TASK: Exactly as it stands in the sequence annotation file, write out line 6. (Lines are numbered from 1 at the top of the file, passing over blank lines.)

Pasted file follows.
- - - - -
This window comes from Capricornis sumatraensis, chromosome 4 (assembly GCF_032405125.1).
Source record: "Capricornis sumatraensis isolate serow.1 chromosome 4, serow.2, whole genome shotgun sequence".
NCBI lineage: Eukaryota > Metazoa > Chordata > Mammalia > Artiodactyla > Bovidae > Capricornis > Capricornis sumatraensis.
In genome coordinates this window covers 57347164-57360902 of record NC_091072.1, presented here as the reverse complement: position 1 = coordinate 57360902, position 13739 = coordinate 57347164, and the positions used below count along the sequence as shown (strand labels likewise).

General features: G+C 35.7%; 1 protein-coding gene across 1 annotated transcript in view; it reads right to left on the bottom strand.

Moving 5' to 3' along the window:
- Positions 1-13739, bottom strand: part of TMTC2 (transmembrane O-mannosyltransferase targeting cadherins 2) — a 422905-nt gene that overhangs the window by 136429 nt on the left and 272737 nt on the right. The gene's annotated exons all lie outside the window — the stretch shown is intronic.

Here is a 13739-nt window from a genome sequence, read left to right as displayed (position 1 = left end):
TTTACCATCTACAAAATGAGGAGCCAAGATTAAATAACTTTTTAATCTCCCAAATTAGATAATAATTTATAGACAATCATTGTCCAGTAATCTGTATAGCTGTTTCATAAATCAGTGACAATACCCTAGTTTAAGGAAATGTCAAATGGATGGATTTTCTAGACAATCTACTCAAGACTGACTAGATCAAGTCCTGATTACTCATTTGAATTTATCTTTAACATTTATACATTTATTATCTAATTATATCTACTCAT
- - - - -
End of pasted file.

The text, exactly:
Moving 5' to 3' along the window: